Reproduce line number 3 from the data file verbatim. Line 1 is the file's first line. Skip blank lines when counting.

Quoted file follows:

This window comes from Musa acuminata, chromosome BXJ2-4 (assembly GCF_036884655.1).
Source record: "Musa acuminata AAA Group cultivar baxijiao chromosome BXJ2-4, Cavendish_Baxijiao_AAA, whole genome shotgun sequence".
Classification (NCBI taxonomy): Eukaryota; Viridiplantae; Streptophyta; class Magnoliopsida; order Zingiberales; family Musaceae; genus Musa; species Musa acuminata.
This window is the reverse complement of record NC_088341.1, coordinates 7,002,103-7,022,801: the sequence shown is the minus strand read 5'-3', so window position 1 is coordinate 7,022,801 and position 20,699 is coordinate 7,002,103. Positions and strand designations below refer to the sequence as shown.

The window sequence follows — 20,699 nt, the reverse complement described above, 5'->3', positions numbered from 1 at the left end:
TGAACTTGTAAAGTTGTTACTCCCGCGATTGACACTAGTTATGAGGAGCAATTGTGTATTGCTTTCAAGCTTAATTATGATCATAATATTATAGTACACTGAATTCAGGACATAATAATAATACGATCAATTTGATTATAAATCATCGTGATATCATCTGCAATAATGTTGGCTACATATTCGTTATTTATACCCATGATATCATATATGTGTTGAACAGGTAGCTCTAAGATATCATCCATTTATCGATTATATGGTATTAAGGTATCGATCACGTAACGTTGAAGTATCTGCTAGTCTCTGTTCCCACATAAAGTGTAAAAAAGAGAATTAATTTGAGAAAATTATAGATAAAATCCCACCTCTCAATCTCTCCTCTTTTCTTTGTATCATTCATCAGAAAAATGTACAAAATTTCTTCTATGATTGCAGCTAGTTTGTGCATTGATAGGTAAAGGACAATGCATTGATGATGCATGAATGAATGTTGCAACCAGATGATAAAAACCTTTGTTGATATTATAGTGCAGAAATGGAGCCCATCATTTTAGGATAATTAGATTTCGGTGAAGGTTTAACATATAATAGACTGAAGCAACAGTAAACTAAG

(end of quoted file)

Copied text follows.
Classification (NCBI taxonomy): Eukaryota; Viridiplantae; Streptophyta; class Magnoliopsida; order Zingiberales; family Musaceae; genus Musa; species Musa acuminata.